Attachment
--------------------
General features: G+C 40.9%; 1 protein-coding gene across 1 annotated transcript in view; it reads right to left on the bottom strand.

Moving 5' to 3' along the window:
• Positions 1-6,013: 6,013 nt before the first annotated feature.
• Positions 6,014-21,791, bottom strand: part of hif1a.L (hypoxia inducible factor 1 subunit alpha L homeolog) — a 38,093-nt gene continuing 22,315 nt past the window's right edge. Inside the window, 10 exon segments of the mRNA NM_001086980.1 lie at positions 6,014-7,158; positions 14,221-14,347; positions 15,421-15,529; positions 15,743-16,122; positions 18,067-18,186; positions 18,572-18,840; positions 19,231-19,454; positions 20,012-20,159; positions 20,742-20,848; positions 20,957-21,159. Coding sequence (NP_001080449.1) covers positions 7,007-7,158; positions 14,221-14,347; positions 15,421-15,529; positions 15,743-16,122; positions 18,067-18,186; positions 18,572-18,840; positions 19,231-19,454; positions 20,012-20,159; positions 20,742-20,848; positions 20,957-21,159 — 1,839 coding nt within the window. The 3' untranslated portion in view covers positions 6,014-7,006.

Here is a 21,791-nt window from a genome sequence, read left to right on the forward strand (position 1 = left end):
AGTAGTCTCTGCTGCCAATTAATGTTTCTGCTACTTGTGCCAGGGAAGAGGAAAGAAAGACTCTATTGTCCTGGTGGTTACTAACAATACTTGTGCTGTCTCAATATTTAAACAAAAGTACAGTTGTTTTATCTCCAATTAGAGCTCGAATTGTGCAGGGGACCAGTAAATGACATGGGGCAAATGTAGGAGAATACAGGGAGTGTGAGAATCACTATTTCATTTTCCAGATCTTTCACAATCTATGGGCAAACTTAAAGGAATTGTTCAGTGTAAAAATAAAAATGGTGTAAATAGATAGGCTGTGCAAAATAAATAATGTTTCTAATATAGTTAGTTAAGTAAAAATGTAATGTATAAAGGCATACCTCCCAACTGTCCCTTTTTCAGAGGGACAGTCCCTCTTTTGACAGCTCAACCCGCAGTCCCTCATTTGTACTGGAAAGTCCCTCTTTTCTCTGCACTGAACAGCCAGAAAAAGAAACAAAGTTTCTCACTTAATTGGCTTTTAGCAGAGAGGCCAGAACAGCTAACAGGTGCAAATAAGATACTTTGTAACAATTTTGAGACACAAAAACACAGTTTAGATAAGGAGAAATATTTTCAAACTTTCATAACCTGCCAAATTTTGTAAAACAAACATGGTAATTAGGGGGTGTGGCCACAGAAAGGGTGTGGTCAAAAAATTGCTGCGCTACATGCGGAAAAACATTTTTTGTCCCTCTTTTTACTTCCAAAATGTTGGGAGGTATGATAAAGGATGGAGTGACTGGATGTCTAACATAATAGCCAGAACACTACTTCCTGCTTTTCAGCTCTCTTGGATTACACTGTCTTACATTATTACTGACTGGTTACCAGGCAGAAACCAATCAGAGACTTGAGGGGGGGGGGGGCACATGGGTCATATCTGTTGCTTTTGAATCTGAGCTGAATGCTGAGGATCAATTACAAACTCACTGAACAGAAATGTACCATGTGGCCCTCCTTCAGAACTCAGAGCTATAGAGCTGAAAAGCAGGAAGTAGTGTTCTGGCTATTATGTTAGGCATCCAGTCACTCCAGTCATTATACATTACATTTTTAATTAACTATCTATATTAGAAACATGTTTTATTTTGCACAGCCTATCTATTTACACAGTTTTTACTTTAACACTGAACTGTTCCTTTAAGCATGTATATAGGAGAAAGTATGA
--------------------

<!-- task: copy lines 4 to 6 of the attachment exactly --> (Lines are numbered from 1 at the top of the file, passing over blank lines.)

• Positions 6,014-21,791, bottom strand: part of hif1a.L (hypoxia inducible factor 1 subunit alpha L homeolog) — a 38,093-nt gene continuing 22,315 nt past the window's right edge. Inside the window, 10 exon segments of the mRNA NM_001086980.1 lie at positions 6,014-7,158; positions 14,221-14,347; positions 15,421-15,529; positions 15,743-16,122; positions 18,067-18,186; positions 18,572-18,840; positions 19,231-19,454; positions 20,012-20,159; positions 20,742-20,848; positions 20,957-21,159. Coding sequence (NP_001080449.1) covers positions 7,007-7,158; positions 14,221-14,347; positions 15,421-15,529; positions 15,743-16,122; positions 18,067-18,186; positions 18,572-18,840; positions 19,231-19,454; positions 20,012-20,159; positions 20,742-20,848; positions 20,957-21,159 — 1,839 coding nt within the window. The 3' untranslated portion in view covers positions 6,014-7,006.

Here is a 21,791-nt window from a genome sequence, read left to right on the forward strand (position 1 = left end):
AGTAGTCTCTGCTGCCAATTAATGTTTCTGCTACTTGTGCCAGGGAAGAGGAAAGAAAGACTCTATTGTCCTGGTGGTTACTAACAATACTTGTGCTGTCTCAATATTTAAACAAAAGTACAGTTGTTTTATCTCCAATTAGAGCTCGAATTGTGCAGGGGACCAGTAAATGACATGGGGCAAATGTAGGAGAATACAGGGAGTGTGAGAATCACTATTTCATTTTCCAGATCTTTCACAATCTATGGGCAAACTTAAAGGAATTGTTCAGTGTAAAAATAAAAATGGTGTAAATAGATAGGCTGTGCAAAATAAATAATGTTTCTAATATAGTTAGTTAAGTAAAAATGTAATGTATAAAGGCATACCTCCCAACTGTCCCTTTTTCAGAGGGACAGTCCCTCTTTTGACAGCTCAACCCGCAGTCCCTCATTTGTACTGGAAAGTCCCTCTTTTCTCTGCACTGAACAGCCAGAAAAAGAAACAAAGTTTCTCACTTAATTGGCTTTTAGCAGAGAGGCCAGAACAGCTAACAGGTGCAAATAAGATACTTTGTAACAATTTTGAGACACAAAAACACAGTTTAGATAAGGAGAAATATTTTCAAACTTTCATAACCTGCCAAATTTTGTAAAACAAACATGGTAATTAGGGGGTGTGGCCACAGAAAGGGTGTGGTCAAAAAATTGCTGCGCTACATGCGGAAAAACATTTTTTGTCCCTCTTTTTACTTCCAAAATGTTGGGAGGTATGATAAAGGATGGAGTGACTGGATGTCTAACATAATAGCCAGAACACTACTTCCTGCTTTTCAGCTCTCTTGGATTACACTGTCTTACATTATTACTGACTGGTTACCAGGCAGAAACCAATCAGAGACTTGAGGGGGGGGGGGGCACATGGGTCATATCTGTTGCTTTTGAATCTGAGCTGAATGCTGAGGATCAATTACAAACTCACTGAACAGAAATGTACCATGTGGCCCTCCTTCAGAACTCAGAGCTATAGAGCTGAAAAGCAGGAAGTAGTGTTCTGGCTATTATGTTAGGCATCCAGTCACTCCAGTCATTATACATTACATTTTTAATTAACTATCTATATTAGAAACATGTTTTATTTTGCACAGCCTATCTATTTACACAGTTTTTACTTTAACACTGAACTGTTCCTTTAAGCATGTATATAGGAGAAAGTATGA